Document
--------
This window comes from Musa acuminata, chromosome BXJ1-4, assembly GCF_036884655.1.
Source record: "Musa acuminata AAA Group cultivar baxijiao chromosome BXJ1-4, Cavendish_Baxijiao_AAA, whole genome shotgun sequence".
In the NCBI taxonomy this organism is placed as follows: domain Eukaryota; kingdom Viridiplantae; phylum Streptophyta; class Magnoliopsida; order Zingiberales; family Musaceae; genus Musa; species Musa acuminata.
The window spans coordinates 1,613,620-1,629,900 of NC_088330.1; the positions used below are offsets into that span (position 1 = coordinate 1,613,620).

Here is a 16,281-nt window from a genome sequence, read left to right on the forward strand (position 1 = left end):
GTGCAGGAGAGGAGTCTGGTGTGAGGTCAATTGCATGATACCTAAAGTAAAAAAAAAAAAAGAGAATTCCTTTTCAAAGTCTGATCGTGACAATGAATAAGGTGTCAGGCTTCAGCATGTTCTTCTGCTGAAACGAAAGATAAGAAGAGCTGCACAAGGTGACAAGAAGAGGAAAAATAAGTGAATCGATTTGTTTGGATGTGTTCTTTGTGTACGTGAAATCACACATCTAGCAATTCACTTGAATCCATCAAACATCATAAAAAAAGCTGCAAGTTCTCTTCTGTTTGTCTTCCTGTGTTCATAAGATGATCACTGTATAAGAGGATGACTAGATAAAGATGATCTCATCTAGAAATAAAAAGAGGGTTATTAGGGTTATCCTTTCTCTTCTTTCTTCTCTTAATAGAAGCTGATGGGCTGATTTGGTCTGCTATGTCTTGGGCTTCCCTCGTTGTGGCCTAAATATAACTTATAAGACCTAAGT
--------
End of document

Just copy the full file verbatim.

This window comes from Musa acuminata, chromosome BXJ1-4, assembly GCF_036884655.1.
Source record: "Musa acuminata AAA Group cultivar baxijiao chromosome BXJ1-4, Cavendish_Baxijiao_AAA, whole genome shotgun sequence".
In the NCBI taxonomy this organism is placed as follows: domain Eukaryota; kingdom Viridiplantae; phylum Streptophyta; class Magnoliopsida; order Zingiberales; family Musaceae; genus Musa; species Musa acuminata.
The window spans coordinates 1,613,620-1,629,900 of NC_088330.1; the positions used below are offsets into that span (position 1 = coordinate 1,613,620).

Here is a 16,281-nt window from a genome sequence, read left to right on the forward strand (position 1 = left end):
GTGCAGGAGAGGAGTCTGGTGTGAGGTCAATTGCATGATACCTAAAGTAAAAAAAAAAAAAGAGAATTCCTTTTCAAAGTCTGATCGTGACAATGAATAAGGTGTCAGGCTTCAGCATGTTCTTCTGCTGAAACGAAAGATAAGAAGAGCTGCACAAGGTGACAAGAAGAGGAAAAATAAGTGAATCGATTTGTTTGGATGTGTTCTTTGTGTACGTGAAATCACACATCTAGCAATTCACTTGAATCCATCAAACATCATAAAAAAAGCTGCAAGTTCTCTTCTGTTTGTCTTCCTGTGTTCATAAGATGATCACTGTATAAGAGGATGACTAGATAAAGATGATCTCATCTAGAAATAAAAAGAGGGTTATTAGGGTTATCCTTTCTCTTCTTTCTTCTCTTAATAGAAGCTGATGGGCTGATTTGGTCTGCTATGTCTTGGGCTTCCCTCGTTGTGGCCTAAATATAACTTATAAGACCTAAGT